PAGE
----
In 1987, I found myself living with my parents. This was not an ideal situation. It was never an ideal situation, but being 24 made it even less ideal than ever before. I was raised in a very tiny house. A crackerbox, really. You can stand in one spot in the living room and see into every room in the house. That wasn’t so bad when I was a little kid, but as an adult ... no, thank you. I’ve always been a night person and during that time, I got into the habit of going out at night, sitting in all-night coffee shops and writing. I killed two birds with one stone – I got out of that claustrophobic little house where I had to be very quiet while my parents slept, and I got some work done. Then I’d come home and type up my scribblings (this was back in the stone age when I used an electric Brother typewriter). One of the all-night restaurants I frequented was the nearby 76 Truck Stop.
It had a gift shop that sold surprisingly elaborate merchandise for a truck stop. The shelves were crowded with pricey tchotchkes like Windstone dragons and Willits carousel horses. I was surprised to learn that this stuff sold like hotcakes to truckers looking for gifts to take home to their wives. Some of those truckers, I’m sure, were feeling guilty about the lot lizards they’d spent time with, and their wives were lucky if tchotchkes were the only gifts their husbands brought home to them.
During the night, the gift shop was run by a beautiful woman with long red hair who caught my eye immediately. I’m not as shy as I used to be (as Craig Ferguson said, “I find the older I get, the less I give a fuck.”), but at the time, I was terribly shy. I was a bit of a mess then. In more ways than one. To get to the coffee shop, I had to walk through the gift shop and I found reasons to take my time doing that. This gave me a chance to be near the lovely redhead. I was working my way up to speaking to her. When I finally mustered the courage to do that, I began stopping at the gift shop register nightly to chat with her. Her name was Dawn Millhouse, and she was friendly, funny, and a voracious reader and lover of movies, like me. I liked her. A lot.
I was pleasantly surprised when Dawn began to spend her breaks with me in the coffee shop. When I learned that she loved vampires – vampire movies, vampire novels, all things vampire – I told her about my new vampire novel, Live Girls. Her eyes widened in surprise.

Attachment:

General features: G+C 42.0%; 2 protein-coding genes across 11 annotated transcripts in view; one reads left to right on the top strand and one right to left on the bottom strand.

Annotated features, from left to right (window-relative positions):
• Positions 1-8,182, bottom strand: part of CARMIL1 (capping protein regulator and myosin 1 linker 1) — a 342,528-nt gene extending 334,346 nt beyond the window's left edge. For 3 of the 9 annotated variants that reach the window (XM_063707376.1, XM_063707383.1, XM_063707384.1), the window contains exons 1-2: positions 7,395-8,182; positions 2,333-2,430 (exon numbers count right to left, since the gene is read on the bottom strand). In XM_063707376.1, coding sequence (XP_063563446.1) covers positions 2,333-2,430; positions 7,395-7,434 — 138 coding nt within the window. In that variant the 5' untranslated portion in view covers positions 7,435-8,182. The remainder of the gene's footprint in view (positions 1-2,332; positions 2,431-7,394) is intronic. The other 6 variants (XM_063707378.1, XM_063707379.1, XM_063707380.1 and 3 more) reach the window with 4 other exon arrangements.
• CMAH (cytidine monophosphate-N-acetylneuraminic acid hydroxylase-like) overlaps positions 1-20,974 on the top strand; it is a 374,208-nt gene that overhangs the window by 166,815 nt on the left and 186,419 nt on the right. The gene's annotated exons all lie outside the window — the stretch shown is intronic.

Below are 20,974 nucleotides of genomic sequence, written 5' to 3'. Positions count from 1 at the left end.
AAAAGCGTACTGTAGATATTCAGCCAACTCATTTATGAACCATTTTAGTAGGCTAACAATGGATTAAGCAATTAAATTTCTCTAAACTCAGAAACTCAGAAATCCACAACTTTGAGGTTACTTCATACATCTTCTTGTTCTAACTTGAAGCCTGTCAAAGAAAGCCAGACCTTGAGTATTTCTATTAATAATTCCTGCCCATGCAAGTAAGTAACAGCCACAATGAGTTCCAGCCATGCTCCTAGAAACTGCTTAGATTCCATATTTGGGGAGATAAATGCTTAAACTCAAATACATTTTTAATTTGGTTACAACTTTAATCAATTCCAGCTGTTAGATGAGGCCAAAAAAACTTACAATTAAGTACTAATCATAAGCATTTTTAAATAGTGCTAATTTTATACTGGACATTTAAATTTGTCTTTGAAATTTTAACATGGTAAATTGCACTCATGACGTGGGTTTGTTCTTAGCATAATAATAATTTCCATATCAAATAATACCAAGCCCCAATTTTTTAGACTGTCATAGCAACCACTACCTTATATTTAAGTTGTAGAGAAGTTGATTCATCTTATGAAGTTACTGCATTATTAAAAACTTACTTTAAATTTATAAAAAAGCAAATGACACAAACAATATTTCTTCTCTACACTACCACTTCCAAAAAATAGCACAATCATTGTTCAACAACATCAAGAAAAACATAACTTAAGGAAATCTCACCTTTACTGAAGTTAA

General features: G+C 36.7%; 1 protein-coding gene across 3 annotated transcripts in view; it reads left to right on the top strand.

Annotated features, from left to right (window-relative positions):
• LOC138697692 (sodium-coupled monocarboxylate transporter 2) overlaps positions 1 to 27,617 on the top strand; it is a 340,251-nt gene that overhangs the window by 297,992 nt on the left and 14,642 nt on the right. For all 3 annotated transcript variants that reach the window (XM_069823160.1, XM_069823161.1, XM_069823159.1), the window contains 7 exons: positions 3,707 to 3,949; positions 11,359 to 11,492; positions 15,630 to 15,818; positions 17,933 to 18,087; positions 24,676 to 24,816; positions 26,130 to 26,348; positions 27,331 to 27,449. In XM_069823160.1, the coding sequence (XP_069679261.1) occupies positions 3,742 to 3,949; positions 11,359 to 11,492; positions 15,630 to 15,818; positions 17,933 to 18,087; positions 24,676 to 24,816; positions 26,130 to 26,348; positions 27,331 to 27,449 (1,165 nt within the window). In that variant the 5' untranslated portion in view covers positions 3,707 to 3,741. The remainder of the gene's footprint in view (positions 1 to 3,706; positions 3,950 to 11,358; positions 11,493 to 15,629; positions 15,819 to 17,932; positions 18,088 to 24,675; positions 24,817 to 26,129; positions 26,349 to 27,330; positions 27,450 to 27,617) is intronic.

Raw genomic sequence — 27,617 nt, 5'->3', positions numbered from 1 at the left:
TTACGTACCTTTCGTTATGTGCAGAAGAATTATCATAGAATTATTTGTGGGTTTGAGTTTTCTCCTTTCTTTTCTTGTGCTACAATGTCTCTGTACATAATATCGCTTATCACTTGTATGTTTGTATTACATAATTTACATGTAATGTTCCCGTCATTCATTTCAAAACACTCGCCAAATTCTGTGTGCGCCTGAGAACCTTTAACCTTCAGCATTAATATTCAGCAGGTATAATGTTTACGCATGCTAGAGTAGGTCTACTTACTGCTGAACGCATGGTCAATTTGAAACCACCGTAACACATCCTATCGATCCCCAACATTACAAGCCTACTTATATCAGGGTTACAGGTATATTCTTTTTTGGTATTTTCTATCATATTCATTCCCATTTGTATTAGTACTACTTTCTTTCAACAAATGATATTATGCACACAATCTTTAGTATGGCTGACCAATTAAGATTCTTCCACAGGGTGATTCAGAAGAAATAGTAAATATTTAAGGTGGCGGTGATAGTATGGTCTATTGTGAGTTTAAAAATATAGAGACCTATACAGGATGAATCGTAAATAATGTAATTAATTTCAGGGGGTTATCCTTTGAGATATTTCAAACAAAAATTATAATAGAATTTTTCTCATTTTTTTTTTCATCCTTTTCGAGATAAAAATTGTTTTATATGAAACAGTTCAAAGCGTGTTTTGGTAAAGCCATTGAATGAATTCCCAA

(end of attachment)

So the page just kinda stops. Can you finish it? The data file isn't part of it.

“You wrote that?” she said. “I just read that book!”
“You did?” I was skeptical. “You didn’t know I’d written it? My name’s on the cover, you know.”
She waved a hand dismissively. “Oh, I never pay attention to who writes the books I read.”
An avid reader with no interest in writers, I thought. You know how to pick ‘em, Ray.
In 1987, Dawn’s mother died of a blood clot after having surgery. The Millhouse family was devastated. I didn’t see much of Dawn for a while. I didn’t know her well enough to insert myself into the family tragedy, so I just sent her a card with a note letting her know I was thinking of her and telling her to let me know if I could do anything. I missed her a lot during that time.
When she returned to the routine of her life, I asked Dawn out. The first movie we saw together was Fatal Attraction. We saw more of each other after that. I moved slowly, cautiously, like someone in a park trying to coax a deer to eat out of his hand. I didn’t want to blow it.
Dawn had a cat named Murphy. When I visited Dawn at her house, Murphy paid a lot of attention to me, and I always left with bloody claw marks on my hands and arms. Murphy played rough. During one of those visits, as we stayed up late watching movies, Dawn introduced me to tequila. It’s not that I wasn’t a drinker. I was. In fact, it was a problem – I just didn’t know it yet. I was an alcoholic, but not really a drunk in that I didn’t get slurry, falling-down drunk. For some years, I’d been maintaining a level of inebriation, drinking at home, while I wrote, remaining so functional that even people who knew me were unaware of my condition. My beverage of choice was vodka. I had not tried tequila until that night at Dawn’s house. I had a few drinks, and then woke up on the bathroom floor hours later, wrapped around the base of the toilet, with Murphy sitting in the doorway giving me a very suspicious glare. I was terribly embarrassed. I told myself I wasn’t that kind of drinker – I didn’t black out and wake up on bathroom floors. No, I was another kind of drinker, but a serious drinker nonetheless, and I would have to deal with that soon. But that night, my biggest concern was that Dawn would be horrified by my behavior – whatever my behavior had been while I was on my little vacation from consciousness – and never want to see me again. She just laughed and said, “Boy, you really aren't used to tequila, are you?”